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Google Will Replace Its Bluetooth Security Keys with NFC Models

Google's Titan security key lineup with a big X through the discontinued Bluetooth model.

On August 10th, Google will launch a new Titan USB-C NFC security key to pair with the recently-released USB-A NFC key. Because these new NFC models are easier to use than Google’s old Bluetooth Titan keys, the company will stop selling its old Bluetooth models once the new USB-C key goes on sale.

Google’s Titan security keys add two-factor authentication to your computer or tablet. Even if someone has your PC’s password, for example, they can’t get past your lock screen without using the security key to verify their identity.

The company’s first Titan security keys used Bluetooth to connect with a smartphone and verify the user’s identity. But Bluetooth can be a bit unreliable, and because it works at a distance, it isn’t always secure.

Now that most phones support NFC, Google’s in a good position to ditch its Bluetooth security keys. NFC is reliable and only works at a short distance, so you must hover your phone over the Titan security key to verify your identity. Plus, NFC hardware takes up very little space, so Google’s new Titan keys are a lot smaller than the old Bluetooth models.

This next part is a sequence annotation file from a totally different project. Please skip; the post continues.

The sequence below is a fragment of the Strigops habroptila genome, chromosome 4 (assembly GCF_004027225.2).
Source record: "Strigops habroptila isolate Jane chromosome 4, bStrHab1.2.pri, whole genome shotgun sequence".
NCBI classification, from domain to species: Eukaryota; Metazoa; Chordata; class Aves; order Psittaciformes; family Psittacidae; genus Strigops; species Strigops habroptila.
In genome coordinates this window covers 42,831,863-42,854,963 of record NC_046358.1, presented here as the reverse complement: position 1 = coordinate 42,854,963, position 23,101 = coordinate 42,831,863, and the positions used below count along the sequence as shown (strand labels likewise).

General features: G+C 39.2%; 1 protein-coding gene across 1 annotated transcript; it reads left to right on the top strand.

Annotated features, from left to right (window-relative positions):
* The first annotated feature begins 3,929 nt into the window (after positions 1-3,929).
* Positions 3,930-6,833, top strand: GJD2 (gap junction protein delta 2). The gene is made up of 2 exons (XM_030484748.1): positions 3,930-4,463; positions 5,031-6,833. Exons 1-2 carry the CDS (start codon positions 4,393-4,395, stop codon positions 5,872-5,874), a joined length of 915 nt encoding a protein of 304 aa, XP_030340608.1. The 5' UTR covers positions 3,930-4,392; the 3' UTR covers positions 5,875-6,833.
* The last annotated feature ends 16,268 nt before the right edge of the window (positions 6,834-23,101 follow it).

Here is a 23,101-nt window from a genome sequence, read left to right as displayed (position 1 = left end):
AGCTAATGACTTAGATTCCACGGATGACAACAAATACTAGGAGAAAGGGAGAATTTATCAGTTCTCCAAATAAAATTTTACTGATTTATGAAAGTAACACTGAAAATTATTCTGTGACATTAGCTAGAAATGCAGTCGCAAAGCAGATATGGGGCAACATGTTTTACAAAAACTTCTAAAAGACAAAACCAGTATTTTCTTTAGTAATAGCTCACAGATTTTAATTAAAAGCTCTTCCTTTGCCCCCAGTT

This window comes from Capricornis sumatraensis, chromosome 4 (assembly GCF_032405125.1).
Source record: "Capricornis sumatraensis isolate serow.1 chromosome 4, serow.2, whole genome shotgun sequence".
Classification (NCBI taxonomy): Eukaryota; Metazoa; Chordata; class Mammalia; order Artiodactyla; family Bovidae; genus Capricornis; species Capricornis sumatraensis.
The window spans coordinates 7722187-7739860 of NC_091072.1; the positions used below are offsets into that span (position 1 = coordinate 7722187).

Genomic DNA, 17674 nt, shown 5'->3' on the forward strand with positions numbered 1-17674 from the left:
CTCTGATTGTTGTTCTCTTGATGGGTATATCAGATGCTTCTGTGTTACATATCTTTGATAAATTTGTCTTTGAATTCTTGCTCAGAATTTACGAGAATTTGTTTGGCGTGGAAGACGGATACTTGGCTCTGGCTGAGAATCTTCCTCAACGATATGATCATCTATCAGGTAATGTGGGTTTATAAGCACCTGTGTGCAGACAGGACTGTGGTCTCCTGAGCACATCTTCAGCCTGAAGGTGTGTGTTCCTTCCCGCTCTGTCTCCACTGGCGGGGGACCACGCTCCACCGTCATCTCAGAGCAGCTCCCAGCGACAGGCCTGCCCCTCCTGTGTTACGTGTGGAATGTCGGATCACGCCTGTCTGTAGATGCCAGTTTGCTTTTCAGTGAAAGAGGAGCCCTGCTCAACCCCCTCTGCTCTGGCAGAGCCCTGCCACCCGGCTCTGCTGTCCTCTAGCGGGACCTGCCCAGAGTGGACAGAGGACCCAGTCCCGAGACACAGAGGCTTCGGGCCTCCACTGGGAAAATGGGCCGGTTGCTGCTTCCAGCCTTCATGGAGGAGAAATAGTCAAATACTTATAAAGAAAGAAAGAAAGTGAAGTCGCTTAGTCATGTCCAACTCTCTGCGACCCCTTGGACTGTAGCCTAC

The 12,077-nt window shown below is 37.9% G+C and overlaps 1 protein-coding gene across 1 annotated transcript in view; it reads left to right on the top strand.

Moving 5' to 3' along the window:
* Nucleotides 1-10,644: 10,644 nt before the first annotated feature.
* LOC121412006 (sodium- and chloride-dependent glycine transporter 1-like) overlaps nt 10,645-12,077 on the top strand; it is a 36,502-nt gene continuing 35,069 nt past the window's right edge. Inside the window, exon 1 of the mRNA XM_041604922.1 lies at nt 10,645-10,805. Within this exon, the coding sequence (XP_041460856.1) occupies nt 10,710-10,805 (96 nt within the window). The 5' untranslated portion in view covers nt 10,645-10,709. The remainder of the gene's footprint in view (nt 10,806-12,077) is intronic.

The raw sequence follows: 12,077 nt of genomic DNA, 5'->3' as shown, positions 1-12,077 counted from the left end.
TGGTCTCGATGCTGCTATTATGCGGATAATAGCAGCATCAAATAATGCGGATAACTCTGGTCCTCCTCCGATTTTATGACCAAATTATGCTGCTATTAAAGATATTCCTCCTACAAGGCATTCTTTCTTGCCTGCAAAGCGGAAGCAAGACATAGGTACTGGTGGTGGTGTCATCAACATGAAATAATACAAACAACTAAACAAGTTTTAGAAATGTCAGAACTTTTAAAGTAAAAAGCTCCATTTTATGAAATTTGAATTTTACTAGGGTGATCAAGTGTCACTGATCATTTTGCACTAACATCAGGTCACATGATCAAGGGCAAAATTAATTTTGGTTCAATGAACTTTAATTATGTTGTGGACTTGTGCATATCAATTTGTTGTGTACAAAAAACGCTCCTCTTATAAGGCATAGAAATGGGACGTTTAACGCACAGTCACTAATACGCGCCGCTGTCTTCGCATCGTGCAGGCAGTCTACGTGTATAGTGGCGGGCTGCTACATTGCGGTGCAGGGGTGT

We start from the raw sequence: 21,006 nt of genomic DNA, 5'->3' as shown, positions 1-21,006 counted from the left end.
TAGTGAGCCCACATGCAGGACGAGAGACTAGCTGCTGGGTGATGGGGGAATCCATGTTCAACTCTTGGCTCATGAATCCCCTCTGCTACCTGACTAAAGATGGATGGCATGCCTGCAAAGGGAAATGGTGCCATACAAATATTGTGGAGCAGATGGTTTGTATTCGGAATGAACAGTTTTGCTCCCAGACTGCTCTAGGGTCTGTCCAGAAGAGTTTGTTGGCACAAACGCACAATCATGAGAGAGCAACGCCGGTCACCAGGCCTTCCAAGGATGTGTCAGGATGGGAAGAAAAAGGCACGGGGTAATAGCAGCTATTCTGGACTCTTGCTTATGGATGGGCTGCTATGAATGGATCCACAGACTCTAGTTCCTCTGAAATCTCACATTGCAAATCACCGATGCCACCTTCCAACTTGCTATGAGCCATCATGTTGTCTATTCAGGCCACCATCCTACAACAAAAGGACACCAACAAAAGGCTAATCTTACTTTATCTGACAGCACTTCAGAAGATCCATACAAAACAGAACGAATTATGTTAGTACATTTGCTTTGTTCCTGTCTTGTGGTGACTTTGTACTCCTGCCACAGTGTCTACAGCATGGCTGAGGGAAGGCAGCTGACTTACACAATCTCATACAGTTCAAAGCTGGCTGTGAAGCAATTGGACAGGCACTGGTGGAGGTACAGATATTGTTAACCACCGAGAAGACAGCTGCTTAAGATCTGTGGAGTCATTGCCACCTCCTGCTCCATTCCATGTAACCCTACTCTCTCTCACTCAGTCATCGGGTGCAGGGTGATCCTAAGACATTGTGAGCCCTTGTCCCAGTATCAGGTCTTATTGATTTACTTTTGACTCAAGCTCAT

If hovering your phone over a security key sounds annoying, then you have until August 10th to buy one of Google’s Bluetooth Titan keys (or just buy a Bluetooth key from another brand). Google says that its new USB-C security key will cost $40, while the USB-A model costs just $25. Both versions work with computers and iPads.

Google Titan NFC Security Key

Google’s new USB-C NFC Titan security key enables 2-factor authentication on any device, including the iPad Pro. Grab it now for $40, or pick up a USB-A model for $25.

Andrew Heinzman Andrew Heinzman
Andrew is the News Editor for Review Geek, where he covers breaking stories and manages the news team. He joined Life Savvy Media as a freelance writer in 2018 and has experience in a number of topics, including mobile hardware, audio, and IoT. Read Full Bio »